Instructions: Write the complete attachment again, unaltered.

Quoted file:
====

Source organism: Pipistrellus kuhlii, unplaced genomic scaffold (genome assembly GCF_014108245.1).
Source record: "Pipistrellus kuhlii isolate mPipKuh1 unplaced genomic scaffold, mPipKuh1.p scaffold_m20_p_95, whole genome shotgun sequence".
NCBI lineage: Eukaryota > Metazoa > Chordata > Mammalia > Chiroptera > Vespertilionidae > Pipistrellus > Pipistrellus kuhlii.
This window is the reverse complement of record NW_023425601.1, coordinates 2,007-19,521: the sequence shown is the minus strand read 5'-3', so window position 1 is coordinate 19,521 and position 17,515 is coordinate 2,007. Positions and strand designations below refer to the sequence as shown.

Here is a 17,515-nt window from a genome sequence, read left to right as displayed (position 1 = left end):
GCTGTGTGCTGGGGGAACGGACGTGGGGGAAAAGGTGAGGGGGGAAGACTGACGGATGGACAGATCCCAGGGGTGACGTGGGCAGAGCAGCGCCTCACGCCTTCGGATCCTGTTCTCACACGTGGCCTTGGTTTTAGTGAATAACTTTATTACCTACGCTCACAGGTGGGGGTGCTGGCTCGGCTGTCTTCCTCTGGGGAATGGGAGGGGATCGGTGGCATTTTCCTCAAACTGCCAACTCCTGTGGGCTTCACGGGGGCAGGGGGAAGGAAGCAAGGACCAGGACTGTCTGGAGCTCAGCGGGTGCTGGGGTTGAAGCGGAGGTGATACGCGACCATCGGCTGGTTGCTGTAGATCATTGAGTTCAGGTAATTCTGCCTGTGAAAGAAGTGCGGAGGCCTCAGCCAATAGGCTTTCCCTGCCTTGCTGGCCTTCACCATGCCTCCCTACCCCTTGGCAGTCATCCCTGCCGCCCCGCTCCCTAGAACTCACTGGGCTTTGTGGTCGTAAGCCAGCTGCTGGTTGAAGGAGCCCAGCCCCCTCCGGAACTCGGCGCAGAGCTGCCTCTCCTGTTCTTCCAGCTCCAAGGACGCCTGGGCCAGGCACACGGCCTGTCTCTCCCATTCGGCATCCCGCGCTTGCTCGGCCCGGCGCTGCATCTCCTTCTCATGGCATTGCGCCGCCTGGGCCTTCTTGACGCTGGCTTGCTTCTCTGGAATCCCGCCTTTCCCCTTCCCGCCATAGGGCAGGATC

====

Source organism: Pipistrellus kuhlii, unplaced genomic scaffold (genome assembly GCF_014108245.1).
Source record: "Pipistrellus kuhlii isolate mPipKuh1 unplaced genomic scaffold, mPipKuh1.p scaffold_m20_p_95, whole genome shotgun sequence".
NCBI lineage: Eukaryota > Metazoa > Chordata > Mammalia > Chiroptera > Vespertilionidae > Pipistrellus > Pipistrellus kuhlii.
This window is the reverse complement of record NW_023425601.1, coordinates 2,007-19,521: the sequence shown is the minus strand read 5'-3', so window position 1 is coordinate 19,521 and position 17,515 is coordinate 2,007. Positions and strand designations below refer to the sequence as shown.

Here is a 17,515-nt window from a genome sequence, read left to right as displayed (position 1 = left end):
GCTGTGTGCTGGGGGAACGGACGTGGGGGAAAAGGTGAGGGGGGAAGACTGACGGATGGACAGATCCCAGGGGTGACGTGGGCAGAGCAGCGCCTCACGCCTTCGGATCCTGTTCTCACACGTGGCCTTGGTTTTAGTGAATAACTTTATTACCTACGCTCACAGGTGGGGGTGCTGGCTCGGCTGTCTTCCTCTGGGGAATGGGAGGGGATCGGTGGCATTTTCCTCAAACTGCCAACTCCTGTGGGCTTCACGGGGGCAGGGGGAAGGAAGCAAGGACCAGGACTGTCTGGAGCTCAGCGGGTGCTGGGGTTGAAGCGGAGGTGATACGCGACCATCGGCTGGTTGCTGTAGATCATTGAGTTCAGGTAATTCTGCCTGTGAAAGAAGTGCGGAGGCCTCAGCCAATAGGCTTTCCCTGCCTTGCTGGCCTTCACCATGCCTCCCTACCCCTTGGCAGTCATCCCTGCCGCCCCGCTCCCTAGAACTCACTGGGCTTTGTGGTCGTAAGCCAGCTGCTGGTTGAAGGAGCCCAGCCCCCTCCGGAACTCGGCGCAGAGCTGCCTCTCCTGTTCTTCCAGCTCCAAGGACGCCTGGGCCAGGCACACGGCCTGTCTCTCCCATTCGGCATCCCGCGCTTGCTCGGCCCGGCGCTGCATCTCCTTCTCATGGCATTGCGCCGCCTGGGCCTTCTTGACGCTGGCTTGCTTCTCTGGAATCCCGCCTTTCCCCTTCCCGCCATAGGGCAGGATC